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The Dictionary of Australasian Biography/Wood, Hon. Reader Gilson

< The Dictionary of Australasian Biography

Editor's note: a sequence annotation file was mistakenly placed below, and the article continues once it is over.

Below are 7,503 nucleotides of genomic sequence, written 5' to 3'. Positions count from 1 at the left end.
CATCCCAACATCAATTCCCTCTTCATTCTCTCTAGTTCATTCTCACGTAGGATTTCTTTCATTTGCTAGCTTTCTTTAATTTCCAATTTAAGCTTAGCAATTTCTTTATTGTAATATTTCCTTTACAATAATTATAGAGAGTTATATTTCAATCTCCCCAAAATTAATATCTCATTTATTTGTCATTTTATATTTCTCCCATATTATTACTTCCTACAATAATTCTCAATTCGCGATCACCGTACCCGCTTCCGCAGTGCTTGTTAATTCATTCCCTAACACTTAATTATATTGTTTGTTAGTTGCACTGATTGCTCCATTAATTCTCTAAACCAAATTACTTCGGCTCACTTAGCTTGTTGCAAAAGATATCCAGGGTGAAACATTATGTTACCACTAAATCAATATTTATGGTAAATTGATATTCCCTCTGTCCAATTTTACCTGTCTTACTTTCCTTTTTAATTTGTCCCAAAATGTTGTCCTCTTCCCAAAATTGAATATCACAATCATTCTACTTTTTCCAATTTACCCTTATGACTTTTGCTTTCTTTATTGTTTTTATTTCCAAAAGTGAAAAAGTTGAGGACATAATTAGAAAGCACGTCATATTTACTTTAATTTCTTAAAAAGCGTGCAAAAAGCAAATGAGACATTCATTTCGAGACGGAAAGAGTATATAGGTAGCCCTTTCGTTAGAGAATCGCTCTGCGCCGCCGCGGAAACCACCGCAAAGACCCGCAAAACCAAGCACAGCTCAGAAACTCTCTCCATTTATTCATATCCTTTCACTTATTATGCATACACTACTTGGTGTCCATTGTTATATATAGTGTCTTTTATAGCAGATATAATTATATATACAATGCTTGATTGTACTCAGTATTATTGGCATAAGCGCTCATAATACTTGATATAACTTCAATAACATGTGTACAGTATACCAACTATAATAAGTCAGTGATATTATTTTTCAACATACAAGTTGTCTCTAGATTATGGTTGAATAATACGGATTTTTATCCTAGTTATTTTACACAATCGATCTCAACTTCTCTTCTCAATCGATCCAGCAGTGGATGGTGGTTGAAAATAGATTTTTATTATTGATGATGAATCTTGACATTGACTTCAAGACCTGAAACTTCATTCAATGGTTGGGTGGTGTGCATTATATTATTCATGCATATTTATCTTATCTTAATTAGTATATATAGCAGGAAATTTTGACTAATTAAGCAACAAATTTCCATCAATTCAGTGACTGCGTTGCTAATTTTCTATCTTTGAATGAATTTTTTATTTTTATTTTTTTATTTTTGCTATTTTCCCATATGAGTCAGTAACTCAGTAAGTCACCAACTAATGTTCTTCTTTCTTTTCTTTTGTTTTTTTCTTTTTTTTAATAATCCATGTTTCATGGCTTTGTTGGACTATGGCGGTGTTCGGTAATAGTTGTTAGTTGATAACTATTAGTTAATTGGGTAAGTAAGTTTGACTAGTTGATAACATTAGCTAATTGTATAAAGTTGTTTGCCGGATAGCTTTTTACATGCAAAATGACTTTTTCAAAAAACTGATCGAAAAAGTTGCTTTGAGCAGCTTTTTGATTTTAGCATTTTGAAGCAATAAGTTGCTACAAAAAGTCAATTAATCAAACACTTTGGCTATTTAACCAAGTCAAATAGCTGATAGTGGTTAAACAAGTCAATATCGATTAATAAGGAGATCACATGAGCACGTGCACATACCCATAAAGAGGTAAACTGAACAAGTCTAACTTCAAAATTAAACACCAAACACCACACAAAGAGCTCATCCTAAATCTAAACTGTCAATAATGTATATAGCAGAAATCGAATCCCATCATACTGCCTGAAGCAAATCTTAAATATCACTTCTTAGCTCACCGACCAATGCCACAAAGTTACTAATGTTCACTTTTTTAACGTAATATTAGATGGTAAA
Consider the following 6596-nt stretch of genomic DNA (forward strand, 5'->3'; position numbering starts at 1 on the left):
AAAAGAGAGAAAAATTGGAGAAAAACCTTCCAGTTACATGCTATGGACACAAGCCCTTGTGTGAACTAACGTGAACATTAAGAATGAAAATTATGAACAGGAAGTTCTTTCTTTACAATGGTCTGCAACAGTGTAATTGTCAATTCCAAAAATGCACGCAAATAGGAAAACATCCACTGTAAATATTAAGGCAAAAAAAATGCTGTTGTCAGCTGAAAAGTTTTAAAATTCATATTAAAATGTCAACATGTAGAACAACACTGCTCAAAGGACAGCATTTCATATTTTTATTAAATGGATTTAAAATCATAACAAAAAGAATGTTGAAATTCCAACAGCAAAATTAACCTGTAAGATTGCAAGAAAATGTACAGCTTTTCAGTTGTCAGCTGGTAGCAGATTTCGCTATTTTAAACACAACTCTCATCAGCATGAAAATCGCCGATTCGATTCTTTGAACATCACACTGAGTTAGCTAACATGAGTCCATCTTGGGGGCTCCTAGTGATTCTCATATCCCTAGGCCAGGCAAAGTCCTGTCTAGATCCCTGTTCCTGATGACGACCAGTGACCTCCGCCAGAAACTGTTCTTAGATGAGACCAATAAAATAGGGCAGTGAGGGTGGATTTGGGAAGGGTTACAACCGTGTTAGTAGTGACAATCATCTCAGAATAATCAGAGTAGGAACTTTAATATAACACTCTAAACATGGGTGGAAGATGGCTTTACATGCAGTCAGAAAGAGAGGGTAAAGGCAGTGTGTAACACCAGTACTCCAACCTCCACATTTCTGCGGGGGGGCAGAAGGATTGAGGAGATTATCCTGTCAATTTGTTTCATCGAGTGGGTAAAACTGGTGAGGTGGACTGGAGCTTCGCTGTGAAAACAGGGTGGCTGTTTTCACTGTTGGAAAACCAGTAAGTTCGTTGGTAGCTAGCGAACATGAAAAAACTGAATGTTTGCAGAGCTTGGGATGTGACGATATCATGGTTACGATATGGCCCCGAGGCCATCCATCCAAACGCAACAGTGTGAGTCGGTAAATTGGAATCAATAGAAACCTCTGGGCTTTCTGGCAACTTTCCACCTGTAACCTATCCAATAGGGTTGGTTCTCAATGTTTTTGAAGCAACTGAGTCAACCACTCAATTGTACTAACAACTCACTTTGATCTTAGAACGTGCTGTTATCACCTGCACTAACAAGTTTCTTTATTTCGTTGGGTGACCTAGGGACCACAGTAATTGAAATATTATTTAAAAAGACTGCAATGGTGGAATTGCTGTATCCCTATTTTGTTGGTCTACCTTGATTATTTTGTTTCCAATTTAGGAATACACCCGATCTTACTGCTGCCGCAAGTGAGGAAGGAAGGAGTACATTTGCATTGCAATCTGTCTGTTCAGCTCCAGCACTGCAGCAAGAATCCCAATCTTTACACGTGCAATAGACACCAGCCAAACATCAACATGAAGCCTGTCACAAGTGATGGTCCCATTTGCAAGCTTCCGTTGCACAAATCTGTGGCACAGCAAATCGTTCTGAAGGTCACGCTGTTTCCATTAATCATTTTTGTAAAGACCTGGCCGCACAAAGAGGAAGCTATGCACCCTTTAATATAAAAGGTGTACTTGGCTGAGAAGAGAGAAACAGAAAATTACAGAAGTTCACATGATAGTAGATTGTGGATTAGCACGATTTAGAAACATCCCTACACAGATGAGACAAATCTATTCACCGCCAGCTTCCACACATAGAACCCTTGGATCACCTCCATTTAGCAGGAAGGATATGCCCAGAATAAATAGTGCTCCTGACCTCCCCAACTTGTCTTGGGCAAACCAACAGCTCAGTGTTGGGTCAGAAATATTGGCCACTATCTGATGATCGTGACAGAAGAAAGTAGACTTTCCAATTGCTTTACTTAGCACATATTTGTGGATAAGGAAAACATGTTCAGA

Wood, Hon. Reader Gilson, was born in 1821, and educated at the Merchant Taylors' School, London. He was brought up as an architect, and shortly after his articles had expired left England for New Zealand, arriving in Auckland in 1844. The northern insurrection breaking out in the following year, Mr. Wood was made lieutenant of Volunteer Artillery, and was present at the attempted storming of Heke's Pah at Ohaeawai on July 1st, 1845. He was mentioned in Colonel Despard's despatch describing that disastrous affair. After the war Mr. Wood returned to Auckland, where he practised his profession of architect and surveyor. About 1848 he was employed by the Government as Inspector of Roads, afterwards he was appointed Deputy Surveyor-General, which office he retained till 1856, and in the following year he was brought forward to represent Auckland City East in the General Assembly, but was defeated. In 1861 he was returned for Parnell, and in July of that year took office as Colonial Treasurer and Commissioner of Customs in the Fox Ministry. On August 6th, 1862, this Ministry went out of office, but, with the exception of a brief interregnum of a fortnight, Mr. Wood held the office of Treasurer under the Domett and Whitaker-Fox Ministries till Nov. 24th, 1864. The financial statement put before the House by Mr. Wood in the Whitaker-Fox Government contained the outlines of a scheme of military settlement and the issue of a three million loan, with a view of finally disposing of the native difficulty. Mr. Wood toward the close of 1864 went to England as Colonial Treasurer to negotiate for an instalment of one million out of the three to be borrowed, and he accomplished his object. In 1865 he resigned his seat for Parnell, but in 1870 was again elected. He opposed the great borrowing scheme of Mr. (now Sir Julius) Vogel with great vigour and eloquence. In 1878 he again resigned his seat for Parnell, and took a trip to England on private affairs. On his return to Auckland in 1879 he was elected for Waitemata. In 1871 he carried a resolution for the abolition of Civil Service pensions.